As writers, editors, critics, students, and readers gather in Albuquerque at the National Hispanic Cultural Center for the National Latino Writers Conference (May 17 - 19), I thought it would be appropriate to focus on a few titles with a New Mexican theme. Here they are.
Coming later this year from University of New Mexico Press:
Josefina Niggli, Mexican American Writer: A Critical Biography
From the UNM Press website:
"This is the story of a remarkable woman whose artistic mission was to relate Mexican cultural history to English-language readers. A world-renowned playwright in the 1930s and best-selling novelist in the 1940s, Josefina Niggli published at a time when Chicana/o literature was not yet recognized as such. Her works revealed Mexico from an insider's point of view, although she found herself struggling with publishers who wanted an American hero pitted against a Mexican villain.
"Niggli's life experience transpired in Mexico, Texas, the East Coast in the pre-World War II years, and North Carolina, with jaunts to Hollywood and to England, all in an era when few U.S. women writers were able to publish. Only recently has Niggli received critical attention as scholars of Chicana/o literature recognize her as one of the earliest Mexican American writers to focus on life lived between two cultures and nations. This scholarly biography, which includes selections from some of Niggli's unrecognized writings, is designed to solidify her place in the literary canon."
The Key to Grandpa's House
Cristina Ortega, illustrated by Luis Armando Ortega
"Under a smooth gray rock on the outside windowsill of a home in Chimayo, New Mexico, sits la llave--the key--to the home of Grandpa and Grandma Ortega. The key has always been there for family, friends, and neighbors to use.
"When Grandma Ortega passes away, some things change and some things stay the same. Grandpa now lives alone, but his life is still filled with loving family and friends and la llave is still resting underneath its rock.
"Cristina Ortega's latest children's story represents life on a northern New Mexico plaza while highlighting the respect, friendship, trust, commitment, and love found in the community. Spanish phrases within the text and detailed illustrations by Cristina's brother, Luis Armando Ortega, combine to demonstrate to children the importance of these timeless values.Reading level: grade 4 and up"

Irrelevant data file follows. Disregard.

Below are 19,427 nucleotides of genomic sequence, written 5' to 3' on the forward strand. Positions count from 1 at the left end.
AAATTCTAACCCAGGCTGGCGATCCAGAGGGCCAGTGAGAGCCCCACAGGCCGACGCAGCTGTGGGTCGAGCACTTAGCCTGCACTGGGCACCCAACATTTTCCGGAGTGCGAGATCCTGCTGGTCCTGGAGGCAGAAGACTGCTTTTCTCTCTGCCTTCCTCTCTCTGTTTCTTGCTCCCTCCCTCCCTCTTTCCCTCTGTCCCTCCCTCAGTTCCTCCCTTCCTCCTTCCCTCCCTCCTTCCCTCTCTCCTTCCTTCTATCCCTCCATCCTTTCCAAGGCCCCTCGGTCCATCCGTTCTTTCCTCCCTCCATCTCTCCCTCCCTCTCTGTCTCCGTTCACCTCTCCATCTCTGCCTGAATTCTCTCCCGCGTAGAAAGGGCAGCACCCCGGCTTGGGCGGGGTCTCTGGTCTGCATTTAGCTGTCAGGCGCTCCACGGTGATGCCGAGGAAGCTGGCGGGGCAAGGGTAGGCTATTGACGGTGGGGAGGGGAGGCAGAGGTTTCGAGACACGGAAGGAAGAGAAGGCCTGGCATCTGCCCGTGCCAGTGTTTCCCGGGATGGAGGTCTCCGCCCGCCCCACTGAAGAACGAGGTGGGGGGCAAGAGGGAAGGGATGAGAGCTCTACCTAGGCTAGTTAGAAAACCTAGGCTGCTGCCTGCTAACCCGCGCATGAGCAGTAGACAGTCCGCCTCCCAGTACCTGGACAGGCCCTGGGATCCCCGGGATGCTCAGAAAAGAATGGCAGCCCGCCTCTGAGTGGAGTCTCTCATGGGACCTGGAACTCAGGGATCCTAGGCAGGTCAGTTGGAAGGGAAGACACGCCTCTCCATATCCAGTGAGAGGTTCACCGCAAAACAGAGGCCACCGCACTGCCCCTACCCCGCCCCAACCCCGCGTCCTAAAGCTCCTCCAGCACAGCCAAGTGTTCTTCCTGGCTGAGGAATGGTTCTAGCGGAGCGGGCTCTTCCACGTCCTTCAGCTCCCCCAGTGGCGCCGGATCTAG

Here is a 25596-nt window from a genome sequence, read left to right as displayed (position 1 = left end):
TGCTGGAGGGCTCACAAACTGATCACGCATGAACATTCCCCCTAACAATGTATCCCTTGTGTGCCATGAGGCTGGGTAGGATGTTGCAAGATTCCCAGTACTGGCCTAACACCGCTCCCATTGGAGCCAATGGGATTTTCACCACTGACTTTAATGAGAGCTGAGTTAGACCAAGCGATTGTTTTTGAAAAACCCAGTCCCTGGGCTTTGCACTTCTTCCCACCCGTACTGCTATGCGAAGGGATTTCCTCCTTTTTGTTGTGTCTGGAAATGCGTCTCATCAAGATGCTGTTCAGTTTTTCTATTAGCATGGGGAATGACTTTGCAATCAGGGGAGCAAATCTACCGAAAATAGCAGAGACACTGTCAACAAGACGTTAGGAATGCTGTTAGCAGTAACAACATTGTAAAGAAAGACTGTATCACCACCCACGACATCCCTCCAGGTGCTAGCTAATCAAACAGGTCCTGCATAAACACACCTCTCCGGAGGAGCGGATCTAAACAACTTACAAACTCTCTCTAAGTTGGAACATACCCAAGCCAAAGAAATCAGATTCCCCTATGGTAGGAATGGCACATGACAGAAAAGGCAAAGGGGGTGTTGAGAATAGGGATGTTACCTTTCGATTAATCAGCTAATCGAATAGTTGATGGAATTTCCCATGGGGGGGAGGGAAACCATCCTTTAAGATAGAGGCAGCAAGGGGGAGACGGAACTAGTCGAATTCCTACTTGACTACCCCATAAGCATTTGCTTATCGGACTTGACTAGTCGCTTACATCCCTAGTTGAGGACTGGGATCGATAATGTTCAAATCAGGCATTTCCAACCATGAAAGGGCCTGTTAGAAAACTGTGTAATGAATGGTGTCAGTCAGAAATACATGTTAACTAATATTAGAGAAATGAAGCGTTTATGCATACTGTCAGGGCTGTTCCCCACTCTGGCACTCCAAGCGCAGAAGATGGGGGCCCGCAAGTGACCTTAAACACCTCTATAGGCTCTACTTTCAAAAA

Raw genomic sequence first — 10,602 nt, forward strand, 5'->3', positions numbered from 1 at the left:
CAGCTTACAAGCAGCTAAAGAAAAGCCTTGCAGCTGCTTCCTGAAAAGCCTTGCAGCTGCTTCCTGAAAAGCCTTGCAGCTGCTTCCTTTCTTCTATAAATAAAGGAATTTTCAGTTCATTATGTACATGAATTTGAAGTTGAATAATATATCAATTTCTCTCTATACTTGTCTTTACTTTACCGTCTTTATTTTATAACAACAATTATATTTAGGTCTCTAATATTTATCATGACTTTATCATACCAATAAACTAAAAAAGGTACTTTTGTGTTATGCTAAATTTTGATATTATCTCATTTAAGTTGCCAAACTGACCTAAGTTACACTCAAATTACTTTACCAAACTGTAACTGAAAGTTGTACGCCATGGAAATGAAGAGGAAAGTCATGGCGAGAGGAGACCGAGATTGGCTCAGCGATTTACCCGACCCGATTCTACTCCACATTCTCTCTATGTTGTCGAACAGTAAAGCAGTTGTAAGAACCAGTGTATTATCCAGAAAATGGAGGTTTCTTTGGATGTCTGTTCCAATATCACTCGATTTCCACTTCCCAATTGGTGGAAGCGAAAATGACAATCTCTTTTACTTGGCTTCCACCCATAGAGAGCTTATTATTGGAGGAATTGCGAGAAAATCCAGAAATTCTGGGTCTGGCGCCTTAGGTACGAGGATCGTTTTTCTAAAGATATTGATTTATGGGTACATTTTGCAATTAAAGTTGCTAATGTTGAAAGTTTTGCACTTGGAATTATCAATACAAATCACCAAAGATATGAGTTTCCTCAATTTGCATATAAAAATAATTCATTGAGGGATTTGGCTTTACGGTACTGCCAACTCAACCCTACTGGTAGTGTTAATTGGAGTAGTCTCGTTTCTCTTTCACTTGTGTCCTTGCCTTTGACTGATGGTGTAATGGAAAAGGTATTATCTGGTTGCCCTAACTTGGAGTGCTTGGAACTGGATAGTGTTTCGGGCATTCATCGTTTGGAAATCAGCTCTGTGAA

Speaking of New Mexico, Spanish author Javier Sierra releases his latest novel in June, and it has a unique New Mexican connection. In The Lady in Blue (Atria), an historical mystery triggers action from a retired psychic spy of a top secret U.S. Air Force program and several cardinals in Rome. At the center of the mystery is a 16th Century Spanish nun who was accused by the Inquisition of traveling more than 500 times to the New Mexico territories by means of her power to bilocate. The publisher says that this novel is based on a "famous" Southwestern legend that a strange Lady in Blue appeared to Native Americans with news of the arrival of the first conquistadores. So, who knows more about this legend?
WRITING CONTEST FOR UNPUBLISHED WRITERS
The Mystery Writers of America has teamed up with St. Martins in a First Mystery Novel Contest. The winner will be offered a contract with a $10,000 advance. Read all the rules
at this website.
A trio of reading recommendations and an opportunity -- not a lot, but something at least. Keep reading my comrades here on La Bloga. They are the best. As for me,